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Mount Vernon Hosts French President Sarkozy


Historic Mount Vernon To Host French President Sarkozy

When French President Nicolas Sarkozy comes to Washington November 6, President Bush will host the French leader at historic Mount Vernon, the Virginia estate of George Washington.

It will be the first time in six years that a French president has made an official visit to the United States, and the stage for the meeting is symbolic because it was at Mount Vernon that the French hero of the American War of Independence, the Marquis de Lafayette, established a strong and lasting relationship with America's first president.

Lafayette visited Mount Vernon several times between 1784 and 1825, but the French connection to the new nation had been strong since the young aristocrat joined General Washington's army to help lead America's revolutionary fight against the British. The marquis named his son George Washington Lafayette.

Today Mount Vernon continues to be a significant meeting place for U.S. presidents and visiting dignitaries. President Bush chose Mount Vernon as the place to hold meetings with Sarkozy to reaffirm the "deep historical bonds" shared by the two countries, according to the White House.

Although Sarkozy visited the president at the Bush family home in Maine this summer, this will be his first visit to Washington since taking office in May. After dinner at the White House on November 6, the two leaders will travel to Mount Vernon November 7 to discuss working together to strengthen security and democracy in Afghanistan and prevent Iran from obtaining nuclear weapons. Talks also are scheduled to include Middle East peace efforts, ending the genocide in the Darfur region of Sudan and fostering democratic change in Burma.

"We are most definitely entering a dynamic new era in U.S.-France relations, one that is full of potential and positive energy," said R. Nicholas Burns, U.S. under secretary for political affairs, in remarks in Paris on October 31. "From a global perspective, we have no more vital ally on the great issues of our time - climate change, Darfur, Burma, Lebanon, Iran, Iraq - than France."

VIRGINIA ESTATE HAS PROUD DIPLOMATIC HISTORY

The last head of state to join an American president for a meeting at Mount Vernon was the late King Hussein of Jordan, who met with President George H. W. Bush in 1989.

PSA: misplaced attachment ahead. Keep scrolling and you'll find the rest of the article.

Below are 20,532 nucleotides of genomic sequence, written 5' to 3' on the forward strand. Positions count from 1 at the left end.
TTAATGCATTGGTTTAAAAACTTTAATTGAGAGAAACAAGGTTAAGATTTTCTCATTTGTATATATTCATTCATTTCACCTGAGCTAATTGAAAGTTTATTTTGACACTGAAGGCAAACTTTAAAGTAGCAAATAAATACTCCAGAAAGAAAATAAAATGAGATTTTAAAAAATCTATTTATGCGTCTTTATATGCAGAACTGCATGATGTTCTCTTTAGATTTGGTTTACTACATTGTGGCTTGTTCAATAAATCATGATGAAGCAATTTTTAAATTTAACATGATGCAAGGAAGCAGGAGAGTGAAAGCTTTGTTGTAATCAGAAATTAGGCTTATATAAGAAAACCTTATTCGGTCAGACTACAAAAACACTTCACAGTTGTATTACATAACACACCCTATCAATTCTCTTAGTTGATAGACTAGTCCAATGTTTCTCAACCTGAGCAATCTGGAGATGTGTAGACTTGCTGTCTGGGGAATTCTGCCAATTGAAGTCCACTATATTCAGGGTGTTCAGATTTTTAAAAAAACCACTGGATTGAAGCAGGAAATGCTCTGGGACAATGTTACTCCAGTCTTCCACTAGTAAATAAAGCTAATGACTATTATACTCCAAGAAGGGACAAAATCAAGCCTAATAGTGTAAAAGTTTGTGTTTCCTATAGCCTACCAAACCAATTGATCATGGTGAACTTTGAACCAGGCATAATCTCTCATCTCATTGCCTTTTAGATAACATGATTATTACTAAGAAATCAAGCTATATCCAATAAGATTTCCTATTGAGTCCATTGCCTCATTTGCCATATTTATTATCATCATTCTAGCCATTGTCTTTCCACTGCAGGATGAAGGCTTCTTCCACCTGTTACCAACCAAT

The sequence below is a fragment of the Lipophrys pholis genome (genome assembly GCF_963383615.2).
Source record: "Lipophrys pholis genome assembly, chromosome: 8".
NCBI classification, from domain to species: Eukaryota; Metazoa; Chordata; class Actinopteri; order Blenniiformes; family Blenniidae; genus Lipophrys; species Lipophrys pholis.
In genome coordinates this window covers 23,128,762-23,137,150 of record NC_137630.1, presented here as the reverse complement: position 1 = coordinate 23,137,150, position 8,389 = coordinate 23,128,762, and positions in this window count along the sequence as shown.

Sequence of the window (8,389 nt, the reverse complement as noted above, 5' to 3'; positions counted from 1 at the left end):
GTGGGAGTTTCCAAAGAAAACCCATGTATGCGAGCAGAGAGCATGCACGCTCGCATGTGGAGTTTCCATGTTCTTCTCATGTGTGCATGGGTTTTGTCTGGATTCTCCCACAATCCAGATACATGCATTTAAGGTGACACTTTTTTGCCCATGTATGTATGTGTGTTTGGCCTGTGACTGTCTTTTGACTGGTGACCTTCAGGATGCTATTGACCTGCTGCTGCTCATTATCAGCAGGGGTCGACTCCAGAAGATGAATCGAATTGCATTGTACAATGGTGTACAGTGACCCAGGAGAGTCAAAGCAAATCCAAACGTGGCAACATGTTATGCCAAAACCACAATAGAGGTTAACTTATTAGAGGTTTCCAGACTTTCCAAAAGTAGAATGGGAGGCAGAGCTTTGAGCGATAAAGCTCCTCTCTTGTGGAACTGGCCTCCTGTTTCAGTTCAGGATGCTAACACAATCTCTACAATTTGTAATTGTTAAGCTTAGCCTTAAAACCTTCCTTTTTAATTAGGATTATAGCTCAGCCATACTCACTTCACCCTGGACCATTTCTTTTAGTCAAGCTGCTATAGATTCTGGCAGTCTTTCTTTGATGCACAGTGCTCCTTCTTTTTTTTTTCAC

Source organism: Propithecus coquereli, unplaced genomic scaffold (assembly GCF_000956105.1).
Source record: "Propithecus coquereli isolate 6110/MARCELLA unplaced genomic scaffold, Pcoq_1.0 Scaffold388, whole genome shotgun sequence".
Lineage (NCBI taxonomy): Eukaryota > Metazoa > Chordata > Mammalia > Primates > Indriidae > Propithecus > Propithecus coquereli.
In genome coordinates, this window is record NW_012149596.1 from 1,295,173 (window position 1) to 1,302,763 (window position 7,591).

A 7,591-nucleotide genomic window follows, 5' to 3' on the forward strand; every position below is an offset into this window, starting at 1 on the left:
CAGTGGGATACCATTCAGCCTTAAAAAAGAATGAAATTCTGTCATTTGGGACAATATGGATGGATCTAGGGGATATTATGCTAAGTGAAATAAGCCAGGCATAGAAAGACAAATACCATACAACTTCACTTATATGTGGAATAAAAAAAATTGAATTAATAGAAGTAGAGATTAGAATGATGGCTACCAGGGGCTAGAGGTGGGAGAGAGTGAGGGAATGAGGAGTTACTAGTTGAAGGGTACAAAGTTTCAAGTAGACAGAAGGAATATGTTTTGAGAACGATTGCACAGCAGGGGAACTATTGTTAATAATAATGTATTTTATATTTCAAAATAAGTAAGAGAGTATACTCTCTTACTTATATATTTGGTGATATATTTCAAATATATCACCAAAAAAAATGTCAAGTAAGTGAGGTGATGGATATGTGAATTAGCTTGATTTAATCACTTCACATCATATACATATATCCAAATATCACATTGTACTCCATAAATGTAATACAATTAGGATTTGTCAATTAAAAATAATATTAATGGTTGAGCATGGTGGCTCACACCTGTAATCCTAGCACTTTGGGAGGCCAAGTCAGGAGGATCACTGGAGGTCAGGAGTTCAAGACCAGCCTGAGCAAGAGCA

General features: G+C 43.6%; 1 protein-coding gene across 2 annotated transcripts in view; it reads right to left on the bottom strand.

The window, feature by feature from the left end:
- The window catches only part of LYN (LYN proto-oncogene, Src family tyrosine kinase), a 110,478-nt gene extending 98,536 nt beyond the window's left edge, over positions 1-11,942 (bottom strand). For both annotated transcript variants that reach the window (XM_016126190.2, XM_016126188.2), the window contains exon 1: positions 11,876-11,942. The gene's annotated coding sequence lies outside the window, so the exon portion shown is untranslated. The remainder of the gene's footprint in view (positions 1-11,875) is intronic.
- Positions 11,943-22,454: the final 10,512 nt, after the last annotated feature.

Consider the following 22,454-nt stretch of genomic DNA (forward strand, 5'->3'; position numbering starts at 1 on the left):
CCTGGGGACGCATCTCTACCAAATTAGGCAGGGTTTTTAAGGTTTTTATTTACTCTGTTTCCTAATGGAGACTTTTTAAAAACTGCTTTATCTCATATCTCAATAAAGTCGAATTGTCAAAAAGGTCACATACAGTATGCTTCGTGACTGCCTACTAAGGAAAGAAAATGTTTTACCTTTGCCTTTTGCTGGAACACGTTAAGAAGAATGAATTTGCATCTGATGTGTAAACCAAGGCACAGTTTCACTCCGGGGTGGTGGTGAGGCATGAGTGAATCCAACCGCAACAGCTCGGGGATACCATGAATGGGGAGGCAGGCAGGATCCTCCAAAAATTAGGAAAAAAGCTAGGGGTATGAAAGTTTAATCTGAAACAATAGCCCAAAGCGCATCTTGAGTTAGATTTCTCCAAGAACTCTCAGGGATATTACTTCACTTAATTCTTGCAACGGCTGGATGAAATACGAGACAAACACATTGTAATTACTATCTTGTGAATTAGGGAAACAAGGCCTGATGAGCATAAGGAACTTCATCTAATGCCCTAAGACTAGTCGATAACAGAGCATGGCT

In 1961, President John F. Kennedy hosted a state dinner in honor of President Ayub Khan of Pakistan at Mount Vernon.

Craftspeople finish a table for Mount Vernon in time for French President Nicolas Sarkozy's visit. (Photo courtesy Kindel Furniture)"We feel a special satisfaction because you are our guest tonight and because we feel that what Mount Vernon stands for is understood by you," President Kennedy said at the dinner. "Mount Vernon means to us not merely a beautiful home, but it also is, we hope, the symbol of the United States."

Queen Elizabeth made a ceremonial visit to Mount Vernon in 1991, and Akie Abe, wife of Prime Minister of Japan Shinzo Abe, visited there in April as the guest of Laura Bush, who told the Japanese first lady that Mount Vernon is her "favorite place."

In time for the historic meeting with President Sarkozy, a Michigan furniture company crafted and delivered a custom-designed mahogany conference table to Mount Vernon.

"Mount Vernon asked for our assistance in creating a meeting table for visiting dignitaries that was a worthy complement to the estate's other furniture," said Jonathan Smith, president of Kindel Furniture Company, which is licensed to produce furniture with Mount Vernon.

"The project took on even more significance when we were told by Mount Vernon that it is scheduled to be used as the meeting table for President Bush and French President Sarkozy."

More than 100 craftspeople built the Duncan Phyfe mahogany table, which measures 7 meters long and 1 meter wide. Duncan Phyfe (1768-1854), a Scottish-born American furniture maker in the 19th century, was part of a long tradition of woodworking in the United States.

Phyfe also introduced the French Empire style to American furniture makers. Mount Vernon and the White House contain several pieces of Duncan Phyfe furniture.

Kindel Furniture donated the $30,000 table to Mount Vernon. The company's craftspeople spent three months designing and building the table, using a 24-step hand-rubbed finishing process.

"Because our furniture is so labor intensive, literally 100 of our employees can say they worked on a table that was fit for our president," Smith said.

Additional information about George Washington's historic estate, including a traveling exhibition on George Washington and the Marquis de Lafayette, is available on the Mount Vernon Web site.

The full text of Burns' remarks is available on the State Department Web site.


ENDS

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